The ability to neutralize acid is called buffering capacity. Quartzites have a low-buffering capacity. This means they are extremely subject to becoming acidic, from the inability to buffer the carbonic acids supplied in acid rain. The type of soil and bedrock are very important to buffering capacity (thus, pH and life forms). The amount of carbonate minerals present is the most important factor. If the watershed contains a lot of limestone or dolomite bedrock, it will likely have enough buffering capacity to withstand even the most severe acid rain without any degradation of the environment. On the other hand, if the bedrock in the watershed is mostly quartzite or shale, there may not be enough buffering capacity and the pH will become acidic. The acidification of streams and lakes tends to get worse over time as the buffering capacity in the watershed is depleted. When the pH of the water gets lower, metals in the soil and stream bed become more soluble and dissolve into the water. These metals, especially aluminum, reach levels that are toxic to aquatic life, and this is how acid rain kills the fish.
These same quartzite-derived soils, deprived of nutrients, have a reduced microorganism base. This paucity of animal life, along with the limited plant growth, limits the development of organic humus on quartzite bedrock. It is the organic humus contribution to mineral soils that create the structure of soils, so important to movement of fungus, bacteria and other microorganisms, plant roots, as well as water and oxygen through the soil. In the case of our quartzite soils, the mineral portion of the soil is principally sand, which does not hold water or nutrients. (On the opposite extreme, the shales, consisting mainly of clays, in the absence of organic humus, also have no structure. However, in this case, the clay soil lack the pore space necessary to hold oxygen, and changes from rock hard when dry to highly erodible and slippery when water saturated, creating an a very volatile and inhospitable habitat.)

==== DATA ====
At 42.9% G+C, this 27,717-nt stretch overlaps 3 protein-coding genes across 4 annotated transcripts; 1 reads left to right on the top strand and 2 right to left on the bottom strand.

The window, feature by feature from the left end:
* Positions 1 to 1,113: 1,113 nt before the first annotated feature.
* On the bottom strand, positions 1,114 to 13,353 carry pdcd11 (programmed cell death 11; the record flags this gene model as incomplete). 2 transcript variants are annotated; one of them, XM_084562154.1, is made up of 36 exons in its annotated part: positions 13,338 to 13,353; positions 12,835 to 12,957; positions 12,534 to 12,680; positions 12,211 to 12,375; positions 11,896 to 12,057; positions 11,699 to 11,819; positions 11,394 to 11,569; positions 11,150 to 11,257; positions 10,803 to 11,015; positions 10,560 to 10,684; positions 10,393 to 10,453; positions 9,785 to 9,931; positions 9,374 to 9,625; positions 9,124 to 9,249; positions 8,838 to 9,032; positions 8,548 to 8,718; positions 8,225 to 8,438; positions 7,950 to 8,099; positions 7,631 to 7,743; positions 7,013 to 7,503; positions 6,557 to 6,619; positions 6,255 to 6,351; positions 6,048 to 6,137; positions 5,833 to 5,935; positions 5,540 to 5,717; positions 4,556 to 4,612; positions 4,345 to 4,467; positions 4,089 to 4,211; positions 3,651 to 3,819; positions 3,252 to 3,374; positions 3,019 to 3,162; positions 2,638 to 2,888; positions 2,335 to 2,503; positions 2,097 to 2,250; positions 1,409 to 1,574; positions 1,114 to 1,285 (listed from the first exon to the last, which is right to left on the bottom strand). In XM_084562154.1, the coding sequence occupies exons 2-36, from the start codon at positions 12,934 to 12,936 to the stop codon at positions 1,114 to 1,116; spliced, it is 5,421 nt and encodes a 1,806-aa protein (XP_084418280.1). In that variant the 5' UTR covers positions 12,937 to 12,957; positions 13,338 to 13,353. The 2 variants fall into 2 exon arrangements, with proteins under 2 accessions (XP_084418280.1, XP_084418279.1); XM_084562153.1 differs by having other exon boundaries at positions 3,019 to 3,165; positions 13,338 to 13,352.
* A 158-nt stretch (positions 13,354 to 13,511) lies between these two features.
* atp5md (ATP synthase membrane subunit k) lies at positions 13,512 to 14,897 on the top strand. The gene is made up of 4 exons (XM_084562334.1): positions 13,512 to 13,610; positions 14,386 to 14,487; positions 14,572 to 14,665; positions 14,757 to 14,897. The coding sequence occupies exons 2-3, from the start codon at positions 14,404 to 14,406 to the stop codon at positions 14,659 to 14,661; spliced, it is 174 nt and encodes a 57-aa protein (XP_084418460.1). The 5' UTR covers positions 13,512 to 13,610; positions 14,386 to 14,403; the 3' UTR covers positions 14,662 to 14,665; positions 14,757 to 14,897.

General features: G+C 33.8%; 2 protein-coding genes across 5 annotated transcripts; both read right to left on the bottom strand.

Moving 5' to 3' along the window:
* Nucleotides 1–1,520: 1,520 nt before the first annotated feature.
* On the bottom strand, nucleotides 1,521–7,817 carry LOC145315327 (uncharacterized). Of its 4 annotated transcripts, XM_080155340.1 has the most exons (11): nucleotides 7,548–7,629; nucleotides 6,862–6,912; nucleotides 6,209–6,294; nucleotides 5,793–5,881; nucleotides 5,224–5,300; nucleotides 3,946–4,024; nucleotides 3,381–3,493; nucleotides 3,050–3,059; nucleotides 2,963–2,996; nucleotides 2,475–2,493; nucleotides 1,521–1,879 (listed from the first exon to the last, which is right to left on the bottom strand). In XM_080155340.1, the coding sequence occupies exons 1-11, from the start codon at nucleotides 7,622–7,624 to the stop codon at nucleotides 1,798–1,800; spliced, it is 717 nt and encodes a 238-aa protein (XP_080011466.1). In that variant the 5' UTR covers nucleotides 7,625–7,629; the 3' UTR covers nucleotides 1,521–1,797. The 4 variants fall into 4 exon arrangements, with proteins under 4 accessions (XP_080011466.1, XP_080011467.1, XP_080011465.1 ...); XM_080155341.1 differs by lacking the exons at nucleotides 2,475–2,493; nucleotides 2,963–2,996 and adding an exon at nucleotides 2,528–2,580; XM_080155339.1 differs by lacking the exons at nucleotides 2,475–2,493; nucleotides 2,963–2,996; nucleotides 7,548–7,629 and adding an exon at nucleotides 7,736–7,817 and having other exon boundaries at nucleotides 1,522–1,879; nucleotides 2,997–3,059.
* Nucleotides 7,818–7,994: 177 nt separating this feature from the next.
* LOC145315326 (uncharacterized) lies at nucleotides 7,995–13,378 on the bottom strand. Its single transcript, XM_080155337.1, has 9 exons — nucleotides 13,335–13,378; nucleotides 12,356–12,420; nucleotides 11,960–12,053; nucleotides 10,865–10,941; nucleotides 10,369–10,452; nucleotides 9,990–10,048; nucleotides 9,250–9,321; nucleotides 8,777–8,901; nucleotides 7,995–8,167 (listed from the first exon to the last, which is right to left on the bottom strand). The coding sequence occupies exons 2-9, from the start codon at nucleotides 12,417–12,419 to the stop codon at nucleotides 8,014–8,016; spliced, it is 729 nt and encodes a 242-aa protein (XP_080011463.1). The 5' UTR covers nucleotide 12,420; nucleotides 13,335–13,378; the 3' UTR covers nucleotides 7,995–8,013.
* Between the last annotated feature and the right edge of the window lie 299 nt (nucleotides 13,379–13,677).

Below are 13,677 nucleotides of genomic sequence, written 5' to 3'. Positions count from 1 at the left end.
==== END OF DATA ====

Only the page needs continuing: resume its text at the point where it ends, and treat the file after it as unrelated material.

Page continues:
Thus, our resistant quartzite ridge tops tend to create infertile, dry, and acidic sandy soils. Of course, there are plants that have adapted to this habitat, namely, oaks, pines, and ericaceous acid-loving plants of the heath family, like azaleas, blueberries, huckleberries, rhododendron and mountain laurel. Pink lady slippers also prefer this acidic, well-drained habitat. In fact, the tannins from the oak leaves are acidic in nature, and will continue to ensure that the soils are acidic, self-perpetuating the favorable habitat of the oak forest (Think Gaia.)
One final attribute is associated with our quartzite formations. That would be cliffs. These highly resistant rocks, known to fracture, produce the cliffs of Rip Rap trail, Buzzard Rocks (of Massanutten fame – as well as most other ‘buzzard rocks’), Big Schloss, and, perhaps most well known, Seneca Rocks of WV and North Mtn cliffs.